A corporate client needed to stand up over a half dozen B2B SaaS tools. Planning and executing all of these, simultaneously, was a ton of work.
After surviving multiple, parallel SaaS onboarding processes, I have some insights and suggestions to share.
Recognize when to stop selling and start guiding. Once the contract is signed and onboarding has begun, resist the temptation to keep selling. You’ve won. If you continue to press the sales pitch during onboarding, you’re going to annoy your customer team. Switch to a softer-touch approach and guide your strategic buyer, project leader, and team through the process of planning and implementing.
Your customer team fully expects you to help them anticipate common sticking points in the technical and operational standup, because you have done this far more times than they have. They’d also like to hear how your other customers have approached everything from governance to user access rights to content planning and generation to approval processes, at least at a high level, so they can get a fast start. Think less about the what and more about the why and the logic — your customer team can then figure out how to apply that to their corporate context.
Make it easy for your VP-level buyer to communicate and assign tasks the customer’s IT team needs to complete. Your buyer probably does not need to know the ins & outs of whitelisting and DKIM settings. A to-do list with critical dates and links to explain details or alternatives is perfect.
Your knowledge base is generally pretty good for the team who will be using your software day-to-day. The self-service video format is great for explaining, visually, how the content team can interact with features and functionality within the tool. I noted, though, that the video format does not serve the needs of the VP-level buyer who is time-starved and needs a straightforward overview of the capabilities her team will be using.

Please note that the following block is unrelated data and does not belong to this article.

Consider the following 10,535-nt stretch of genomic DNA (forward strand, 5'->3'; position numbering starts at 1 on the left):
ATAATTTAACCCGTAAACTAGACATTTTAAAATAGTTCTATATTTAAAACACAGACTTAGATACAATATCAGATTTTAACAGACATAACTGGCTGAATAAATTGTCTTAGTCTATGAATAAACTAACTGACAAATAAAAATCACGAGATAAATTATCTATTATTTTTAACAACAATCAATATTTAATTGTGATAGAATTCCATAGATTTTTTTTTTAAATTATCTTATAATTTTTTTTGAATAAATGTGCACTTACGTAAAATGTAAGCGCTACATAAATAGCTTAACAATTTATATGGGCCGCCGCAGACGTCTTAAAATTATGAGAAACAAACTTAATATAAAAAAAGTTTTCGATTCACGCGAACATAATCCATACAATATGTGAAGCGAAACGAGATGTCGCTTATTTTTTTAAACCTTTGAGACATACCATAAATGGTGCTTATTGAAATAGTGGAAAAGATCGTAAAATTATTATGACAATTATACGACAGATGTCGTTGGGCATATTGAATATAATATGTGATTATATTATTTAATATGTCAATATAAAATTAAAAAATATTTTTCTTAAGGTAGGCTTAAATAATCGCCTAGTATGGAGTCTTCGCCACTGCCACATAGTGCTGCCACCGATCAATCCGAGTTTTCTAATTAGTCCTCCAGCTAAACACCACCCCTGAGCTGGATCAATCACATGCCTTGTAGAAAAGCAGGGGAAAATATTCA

Additionally, your knowledge base would be greatly improved with context. Most modern SaaS tools are really not that hard to use, but your instructions may not make sense or stick without framing and examples. Focus your onboarding content less on the features and more on the goals your customer is trying to accomplish. Use examples illustrate the why and how.
Modularize your onboarding program. Remember that when a company is buying a new SaaS solution, that purchase was possibly triggered by what I call “business life events” like merger integrations, expansion into new markets, divestitures, or rebranding initiatives. These events tend to be disruptive. Be prepared to adapt the sequence of the modules based on what your customer finds most pressing.
Create an executive summary for each module. Your VP-level buyer does not have the time to sit through multiple long sessions. Help her get value out of your onboarding sessions in less time. Senior people should be able to learn what they need from each module’s executive summary and then drop off the call to attend other meetings. You can then deliver the details to the rest of the team.
Back to that idea of “business life events” — having personally inventoried over 1,300 corporate videos and hundreds of pieces of content across multiple platforms and channels, I can assure you that this is tedious. And that’s just for a single corporate client! You know that in any given year, a portion of your SaaS customers will go through a merger, acquisition, divestiture or rebranding. It should be easy to export a list of all the content housed on your SaaS tool and major attributes so that your customer’s time can be spent on figuring out what to keep, what to discard, and what to revamp. This should not be a pricey customization or professional services request. Can you build tools to make it easier to create a content inventory with unique identifiers, tags, and other key attributes for each piece of content? Making this step easier is a great way to build and sustain a healthy customer relationship and lock-in that monthly recurring revenue over the long haul precisely because so few SaaS companies do it.
If you’re a CMO, CRO or Customer Success pro at a SaaS company, I’d love to help you refine your customer onboarding process. Find me at Adeptation.